Ahead of a Ranking points-laden week at the US PGA Championship, europeantour.com examines the possible scenarios as to who could claim the World Number One spot along with the Wanamaker Trophy this week on Kiawah Island.
Yes, in the complex realm of the Official World Golf Rankings it’s sometimes worth breaking the potential outcomes in the three-way World Number One battle down into digestible chunks, so that’s what our top statisticians have done for you.
The three players in this game of Number One cat and mouse? Luke Donald – currently World Number One, Tiger Woods – currently Number Two, and Rory McIlroy – currently Number Three.
Donald has – as of this week – spent a combined 56 weeks as World Number One since first achieving the impressive feat after his dramatic play-off triumph at the 2011 BMW PGA Championship at Wentworth, a total accrued after four stints at the top.
Woods, meanwhile, of course holds the undisputed record of 623 weeks spent at World Number One, recently rose back to World Number Two, and is once again knocking on the door at the peak of the World Ranking.
Northern Irish sensation McIlroy usurped his Ryder Cup team-mate Donald thanks to victory at the US PGA Tour’s Honda Classic in February, a coronation in Florida that proved to be the prologue to an extraordinary two months in the Rankings as the World Number One baton was passed back and forth between Donald and the 23 year old a further five times, culminating once again at The European Tour’s flagship event at Wentworth in May this year.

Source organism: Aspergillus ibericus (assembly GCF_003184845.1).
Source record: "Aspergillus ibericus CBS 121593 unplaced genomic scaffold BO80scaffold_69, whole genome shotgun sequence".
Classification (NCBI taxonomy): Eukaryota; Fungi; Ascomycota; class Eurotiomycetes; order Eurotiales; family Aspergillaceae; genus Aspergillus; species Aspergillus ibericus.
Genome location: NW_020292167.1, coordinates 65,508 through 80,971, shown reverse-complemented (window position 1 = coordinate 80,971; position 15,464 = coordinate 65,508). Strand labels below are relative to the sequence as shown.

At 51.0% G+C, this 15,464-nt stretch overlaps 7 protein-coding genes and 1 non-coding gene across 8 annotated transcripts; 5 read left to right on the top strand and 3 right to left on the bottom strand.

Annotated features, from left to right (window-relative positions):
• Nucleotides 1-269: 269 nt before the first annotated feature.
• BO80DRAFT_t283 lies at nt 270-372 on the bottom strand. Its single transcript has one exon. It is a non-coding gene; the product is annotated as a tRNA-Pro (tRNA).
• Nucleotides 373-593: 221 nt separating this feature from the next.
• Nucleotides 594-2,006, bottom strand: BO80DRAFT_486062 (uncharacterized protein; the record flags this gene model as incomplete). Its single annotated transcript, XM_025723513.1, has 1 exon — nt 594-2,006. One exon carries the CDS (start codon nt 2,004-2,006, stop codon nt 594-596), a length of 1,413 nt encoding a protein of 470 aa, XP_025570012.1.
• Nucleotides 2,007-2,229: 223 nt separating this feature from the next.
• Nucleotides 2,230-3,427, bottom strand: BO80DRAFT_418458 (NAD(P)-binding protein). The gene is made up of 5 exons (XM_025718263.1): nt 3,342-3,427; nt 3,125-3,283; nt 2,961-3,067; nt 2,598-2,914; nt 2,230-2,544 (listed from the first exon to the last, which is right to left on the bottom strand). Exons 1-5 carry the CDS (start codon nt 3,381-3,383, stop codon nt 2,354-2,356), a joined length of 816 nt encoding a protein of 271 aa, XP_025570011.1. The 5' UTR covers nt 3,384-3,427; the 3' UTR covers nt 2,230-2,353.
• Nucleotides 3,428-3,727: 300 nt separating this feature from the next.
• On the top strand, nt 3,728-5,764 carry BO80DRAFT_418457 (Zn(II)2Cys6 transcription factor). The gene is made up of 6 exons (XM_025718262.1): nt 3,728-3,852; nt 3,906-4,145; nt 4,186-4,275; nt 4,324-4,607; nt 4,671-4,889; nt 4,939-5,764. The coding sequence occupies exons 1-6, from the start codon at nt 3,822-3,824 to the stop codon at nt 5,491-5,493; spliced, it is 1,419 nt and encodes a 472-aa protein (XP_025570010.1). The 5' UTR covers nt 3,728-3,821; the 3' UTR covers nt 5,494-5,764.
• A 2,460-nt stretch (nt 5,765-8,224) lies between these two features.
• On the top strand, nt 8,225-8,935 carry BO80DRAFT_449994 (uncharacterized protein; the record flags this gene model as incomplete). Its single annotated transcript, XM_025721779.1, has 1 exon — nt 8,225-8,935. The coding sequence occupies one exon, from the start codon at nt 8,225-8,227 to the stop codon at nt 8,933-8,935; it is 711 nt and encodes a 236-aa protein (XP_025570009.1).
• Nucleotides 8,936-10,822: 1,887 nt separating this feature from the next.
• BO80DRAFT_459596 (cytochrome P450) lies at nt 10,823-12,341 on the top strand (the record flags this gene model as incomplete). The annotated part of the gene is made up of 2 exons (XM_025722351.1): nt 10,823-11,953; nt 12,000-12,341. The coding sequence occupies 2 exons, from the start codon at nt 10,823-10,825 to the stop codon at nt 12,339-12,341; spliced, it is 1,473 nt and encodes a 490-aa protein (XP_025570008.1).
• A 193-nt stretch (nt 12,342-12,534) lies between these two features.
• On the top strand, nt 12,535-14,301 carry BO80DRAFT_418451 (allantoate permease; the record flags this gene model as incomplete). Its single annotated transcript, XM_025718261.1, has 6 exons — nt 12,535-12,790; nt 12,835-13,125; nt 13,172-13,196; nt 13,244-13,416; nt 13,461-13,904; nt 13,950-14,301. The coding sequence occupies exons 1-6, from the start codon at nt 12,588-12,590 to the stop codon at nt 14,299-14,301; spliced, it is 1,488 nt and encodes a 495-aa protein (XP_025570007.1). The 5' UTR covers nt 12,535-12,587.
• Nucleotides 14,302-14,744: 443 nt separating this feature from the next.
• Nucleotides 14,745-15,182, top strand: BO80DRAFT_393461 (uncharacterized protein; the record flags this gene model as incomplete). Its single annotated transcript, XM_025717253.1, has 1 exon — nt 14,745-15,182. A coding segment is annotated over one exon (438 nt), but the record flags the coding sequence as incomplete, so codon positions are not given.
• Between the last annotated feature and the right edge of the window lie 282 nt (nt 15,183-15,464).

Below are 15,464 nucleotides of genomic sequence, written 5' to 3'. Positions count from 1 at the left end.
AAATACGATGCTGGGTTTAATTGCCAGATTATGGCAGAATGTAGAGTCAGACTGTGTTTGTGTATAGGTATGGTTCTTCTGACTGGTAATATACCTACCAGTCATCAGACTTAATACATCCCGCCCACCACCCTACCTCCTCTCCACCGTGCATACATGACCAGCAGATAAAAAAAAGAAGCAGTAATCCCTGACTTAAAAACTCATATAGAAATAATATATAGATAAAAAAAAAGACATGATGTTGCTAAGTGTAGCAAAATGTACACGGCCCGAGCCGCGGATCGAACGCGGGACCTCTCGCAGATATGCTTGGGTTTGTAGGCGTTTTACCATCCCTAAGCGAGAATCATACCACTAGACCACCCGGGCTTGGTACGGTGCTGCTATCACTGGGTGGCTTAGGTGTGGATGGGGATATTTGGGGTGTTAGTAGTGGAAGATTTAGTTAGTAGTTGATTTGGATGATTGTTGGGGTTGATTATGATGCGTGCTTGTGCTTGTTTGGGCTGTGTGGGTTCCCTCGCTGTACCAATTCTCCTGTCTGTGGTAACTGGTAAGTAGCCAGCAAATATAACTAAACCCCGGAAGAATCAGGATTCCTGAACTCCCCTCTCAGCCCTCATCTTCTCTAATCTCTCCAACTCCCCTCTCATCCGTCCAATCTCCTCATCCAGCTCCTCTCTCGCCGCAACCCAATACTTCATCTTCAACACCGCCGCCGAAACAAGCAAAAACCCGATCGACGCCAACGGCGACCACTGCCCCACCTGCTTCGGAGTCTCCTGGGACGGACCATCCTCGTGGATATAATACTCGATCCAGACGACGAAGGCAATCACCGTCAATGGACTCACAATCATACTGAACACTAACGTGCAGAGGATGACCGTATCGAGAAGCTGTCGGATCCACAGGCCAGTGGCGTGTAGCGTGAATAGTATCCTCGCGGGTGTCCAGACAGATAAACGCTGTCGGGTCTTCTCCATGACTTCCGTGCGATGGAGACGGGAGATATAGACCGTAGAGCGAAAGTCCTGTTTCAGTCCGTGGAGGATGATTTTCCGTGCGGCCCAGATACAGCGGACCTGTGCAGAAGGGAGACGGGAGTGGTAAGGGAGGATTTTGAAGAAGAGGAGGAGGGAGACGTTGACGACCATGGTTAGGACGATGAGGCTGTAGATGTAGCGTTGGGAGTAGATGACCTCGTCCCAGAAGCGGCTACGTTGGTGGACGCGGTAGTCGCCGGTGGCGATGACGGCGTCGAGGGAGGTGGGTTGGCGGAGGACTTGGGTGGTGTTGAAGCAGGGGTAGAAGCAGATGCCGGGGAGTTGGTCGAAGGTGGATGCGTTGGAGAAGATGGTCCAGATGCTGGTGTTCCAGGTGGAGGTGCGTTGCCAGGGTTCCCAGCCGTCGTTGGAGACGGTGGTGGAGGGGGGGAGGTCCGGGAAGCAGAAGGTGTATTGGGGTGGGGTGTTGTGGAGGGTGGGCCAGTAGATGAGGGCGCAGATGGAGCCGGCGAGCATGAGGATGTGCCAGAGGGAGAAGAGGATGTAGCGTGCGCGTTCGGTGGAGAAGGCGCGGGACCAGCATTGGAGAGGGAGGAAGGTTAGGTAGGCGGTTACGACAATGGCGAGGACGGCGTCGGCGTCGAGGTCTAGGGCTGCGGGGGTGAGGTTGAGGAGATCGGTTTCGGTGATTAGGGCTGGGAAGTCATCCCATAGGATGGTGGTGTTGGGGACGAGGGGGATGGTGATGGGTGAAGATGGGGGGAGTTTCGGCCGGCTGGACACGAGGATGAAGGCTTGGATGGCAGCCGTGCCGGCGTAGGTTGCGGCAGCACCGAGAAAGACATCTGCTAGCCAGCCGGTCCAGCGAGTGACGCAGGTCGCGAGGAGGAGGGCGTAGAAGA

Donald, of course, retained both his BMW PGA Championship crown and – in a wonderful piece of symmetry – also regained the World Number One spot, just as he had done 12 months earlier.
And now, three months down the line, any one of the aforementioned trio can leave this South Carolina paradise as King of the Castle.
So, let’s put it simply: the key permutations of how the battle for the Number One spot could unfold this week:
- Tiger Woods and Rory McIlroy can both reach World Number One this week while even a win for Westwood would not quite be enough to see him to ascend to the summit of golf again
- If Woods wins he goes to World Number One regardless of any of his competitors’ performances
- McIlroy will go to Number One with a win at Kiawah if Donald finishes lower than tied second with one player only, or worse
- Should McIlroy finish the US PGA alone in second place he could go to Number One if Donald misses the cut and the winner is anyone else but Woods
- If Woods finishes second alone he would go to Number One so long as Donald finishes outside of the top five and McIlroy isn’t the lucky man to be hoisting the Wanamaker Trophy come Sunday evening
Got it? Clear as mud.